Phases of the moon

An exercise in Moon watching and observation of phases of the Moon. See TPT 32(2), 126

8A20.15

Phases of the moon

Phases of the moon shown with a styrofoam ball, light source, and a CCD camera. See TPT 34(6), 360

8A20.15

Phases of the moon

A handy way to teach "Moon Phases". See TPT 31(3), 178

8A20.17

Phases models

Illuminated models for showing the phases of Venus and the Moon. See TPT 3(6),263

8A20.19

Phases of planets

Calculating the phases of the outer planets. See TPT 37(9), 528

8A20.20

Albedo

8A20.20

Brightness of the Moon

Two methods to determine the brightness of the Moon. See TPT 23(5), 293

8A20.22

Eccentricity of the Moon's orbit

A piece of cardboard with a hole slid up and down a yardstick is used to determine the eccentricity of the Moon's orbit. See AJP 78 (8), 834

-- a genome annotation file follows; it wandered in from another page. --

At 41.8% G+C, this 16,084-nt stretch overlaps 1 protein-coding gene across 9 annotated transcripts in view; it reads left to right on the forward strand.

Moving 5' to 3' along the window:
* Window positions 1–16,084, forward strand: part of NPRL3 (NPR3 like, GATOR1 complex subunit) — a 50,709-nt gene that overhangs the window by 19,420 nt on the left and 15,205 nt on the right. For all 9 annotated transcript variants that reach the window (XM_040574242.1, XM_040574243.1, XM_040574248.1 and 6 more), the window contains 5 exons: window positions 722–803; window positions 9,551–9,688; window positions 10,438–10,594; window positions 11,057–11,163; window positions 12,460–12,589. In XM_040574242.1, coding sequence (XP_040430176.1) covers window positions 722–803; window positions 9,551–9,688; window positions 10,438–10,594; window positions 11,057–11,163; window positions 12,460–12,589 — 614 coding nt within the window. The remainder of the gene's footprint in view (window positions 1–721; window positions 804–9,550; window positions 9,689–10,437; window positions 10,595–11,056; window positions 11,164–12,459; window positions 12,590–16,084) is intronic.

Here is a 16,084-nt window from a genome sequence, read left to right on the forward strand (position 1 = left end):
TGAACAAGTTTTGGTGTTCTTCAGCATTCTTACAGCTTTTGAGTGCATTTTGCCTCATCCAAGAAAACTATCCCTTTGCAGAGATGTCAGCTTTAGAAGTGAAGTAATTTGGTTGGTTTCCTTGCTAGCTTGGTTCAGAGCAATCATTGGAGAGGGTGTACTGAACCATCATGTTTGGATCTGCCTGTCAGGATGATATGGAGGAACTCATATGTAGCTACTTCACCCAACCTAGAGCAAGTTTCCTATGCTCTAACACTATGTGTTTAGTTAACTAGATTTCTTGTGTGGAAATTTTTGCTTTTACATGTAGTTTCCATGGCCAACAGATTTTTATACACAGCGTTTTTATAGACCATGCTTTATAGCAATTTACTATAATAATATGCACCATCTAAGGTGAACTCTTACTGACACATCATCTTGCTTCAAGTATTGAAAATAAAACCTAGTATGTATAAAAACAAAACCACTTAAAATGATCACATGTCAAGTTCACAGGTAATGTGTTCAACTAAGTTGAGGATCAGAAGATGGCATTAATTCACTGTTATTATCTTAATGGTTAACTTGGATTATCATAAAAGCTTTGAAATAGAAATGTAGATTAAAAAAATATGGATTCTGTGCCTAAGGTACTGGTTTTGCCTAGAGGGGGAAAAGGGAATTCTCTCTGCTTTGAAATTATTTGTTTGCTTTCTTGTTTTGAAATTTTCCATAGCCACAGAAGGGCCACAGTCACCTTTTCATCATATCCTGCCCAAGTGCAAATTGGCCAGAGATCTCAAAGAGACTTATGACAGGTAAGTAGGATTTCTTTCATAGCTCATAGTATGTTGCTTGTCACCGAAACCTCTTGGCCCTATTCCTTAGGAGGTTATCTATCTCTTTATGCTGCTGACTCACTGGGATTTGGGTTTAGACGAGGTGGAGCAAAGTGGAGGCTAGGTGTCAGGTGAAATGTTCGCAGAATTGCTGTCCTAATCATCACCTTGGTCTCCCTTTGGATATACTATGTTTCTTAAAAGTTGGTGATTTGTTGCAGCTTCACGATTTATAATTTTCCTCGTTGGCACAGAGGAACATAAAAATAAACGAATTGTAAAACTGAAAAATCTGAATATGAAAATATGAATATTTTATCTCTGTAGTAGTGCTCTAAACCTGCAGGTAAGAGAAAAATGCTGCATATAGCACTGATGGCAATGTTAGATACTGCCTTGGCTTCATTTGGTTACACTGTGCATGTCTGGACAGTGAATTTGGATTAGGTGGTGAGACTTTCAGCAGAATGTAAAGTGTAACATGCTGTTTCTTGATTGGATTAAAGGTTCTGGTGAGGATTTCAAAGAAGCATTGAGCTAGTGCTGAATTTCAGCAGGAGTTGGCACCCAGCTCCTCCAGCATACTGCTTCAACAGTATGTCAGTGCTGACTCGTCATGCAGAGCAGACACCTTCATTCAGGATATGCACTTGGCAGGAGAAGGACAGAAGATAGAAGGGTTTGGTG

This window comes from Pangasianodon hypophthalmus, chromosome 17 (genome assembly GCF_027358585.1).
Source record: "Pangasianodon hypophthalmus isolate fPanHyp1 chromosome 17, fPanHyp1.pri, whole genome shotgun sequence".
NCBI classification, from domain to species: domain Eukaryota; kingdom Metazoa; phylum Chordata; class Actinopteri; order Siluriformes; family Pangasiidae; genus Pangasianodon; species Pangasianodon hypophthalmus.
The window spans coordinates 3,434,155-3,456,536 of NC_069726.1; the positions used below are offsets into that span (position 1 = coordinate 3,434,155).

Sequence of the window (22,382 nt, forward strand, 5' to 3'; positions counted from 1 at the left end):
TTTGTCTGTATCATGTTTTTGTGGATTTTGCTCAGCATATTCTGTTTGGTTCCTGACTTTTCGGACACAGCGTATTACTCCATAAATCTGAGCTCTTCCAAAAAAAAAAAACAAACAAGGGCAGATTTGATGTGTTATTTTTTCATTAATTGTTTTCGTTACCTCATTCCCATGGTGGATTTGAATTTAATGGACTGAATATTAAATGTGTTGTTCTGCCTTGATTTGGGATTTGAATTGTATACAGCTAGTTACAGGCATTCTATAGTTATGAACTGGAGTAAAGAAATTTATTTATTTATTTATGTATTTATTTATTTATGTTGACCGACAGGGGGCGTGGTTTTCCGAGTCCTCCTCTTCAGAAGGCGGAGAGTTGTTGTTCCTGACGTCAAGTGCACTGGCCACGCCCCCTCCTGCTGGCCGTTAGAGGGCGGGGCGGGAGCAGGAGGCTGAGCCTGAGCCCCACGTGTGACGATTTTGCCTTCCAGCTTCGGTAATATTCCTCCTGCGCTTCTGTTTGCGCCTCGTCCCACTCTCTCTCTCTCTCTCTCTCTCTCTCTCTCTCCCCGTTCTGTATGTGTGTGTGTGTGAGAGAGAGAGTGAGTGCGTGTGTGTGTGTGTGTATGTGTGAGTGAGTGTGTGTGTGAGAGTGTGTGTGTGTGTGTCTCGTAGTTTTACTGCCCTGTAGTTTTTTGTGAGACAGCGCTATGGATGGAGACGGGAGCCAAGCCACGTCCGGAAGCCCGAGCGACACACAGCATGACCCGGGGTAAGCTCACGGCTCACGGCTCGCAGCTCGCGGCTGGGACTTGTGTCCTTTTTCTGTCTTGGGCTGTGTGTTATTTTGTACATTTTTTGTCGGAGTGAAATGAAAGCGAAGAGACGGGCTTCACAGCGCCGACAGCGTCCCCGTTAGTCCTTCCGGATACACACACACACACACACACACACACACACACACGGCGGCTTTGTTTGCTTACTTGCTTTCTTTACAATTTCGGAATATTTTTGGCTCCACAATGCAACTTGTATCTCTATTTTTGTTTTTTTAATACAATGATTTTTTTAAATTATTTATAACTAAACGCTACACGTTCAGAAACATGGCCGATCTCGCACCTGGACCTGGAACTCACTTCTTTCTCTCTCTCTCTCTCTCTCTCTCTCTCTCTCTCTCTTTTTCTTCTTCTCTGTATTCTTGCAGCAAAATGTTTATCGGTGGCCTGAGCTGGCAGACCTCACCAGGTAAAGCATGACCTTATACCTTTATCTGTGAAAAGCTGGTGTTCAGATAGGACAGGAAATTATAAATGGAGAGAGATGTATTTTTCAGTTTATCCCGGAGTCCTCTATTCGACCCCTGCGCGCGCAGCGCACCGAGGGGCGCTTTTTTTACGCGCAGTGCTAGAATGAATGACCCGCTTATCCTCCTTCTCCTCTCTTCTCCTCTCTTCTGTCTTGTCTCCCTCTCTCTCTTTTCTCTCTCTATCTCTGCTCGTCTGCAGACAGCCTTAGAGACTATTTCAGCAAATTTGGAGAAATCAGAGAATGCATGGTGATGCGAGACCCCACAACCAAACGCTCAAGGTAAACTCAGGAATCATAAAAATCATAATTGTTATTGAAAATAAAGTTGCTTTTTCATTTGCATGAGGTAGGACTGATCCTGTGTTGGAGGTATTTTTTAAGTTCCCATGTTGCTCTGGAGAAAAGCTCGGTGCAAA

8A20.25

Eclipse model

An eclipse model built from Hoola Hoops to show the eclipse seasons. See TPT 34(6), 376

8A20.30

Solar eclipse

Preparations and observation of the March 7, 1970 eclipse. See TPT 9(5), 276

8A20.30

Solar eclipse

The path of the February 26, 1998 solar eclipse. See TPT 35(9), 515

8A20.31

Solar eclipse

Using a solar eclipse to estimate the Earth-Moon distance. See TPT 34(4), 232

8A20.32

Solar eclipse, pinhole images

Using pinholes and natural phenomenon to view a solar eclipse. See TPT 32(6), 347

8A20.35

Lunar eclipse

Why the Moon appears red during a lunar eclipse. See TPT 44(3), 181

8A20.37

Umbra, penumbra

Why there are crisp, dark or fuzzy shadows during eclipses.

8A20.40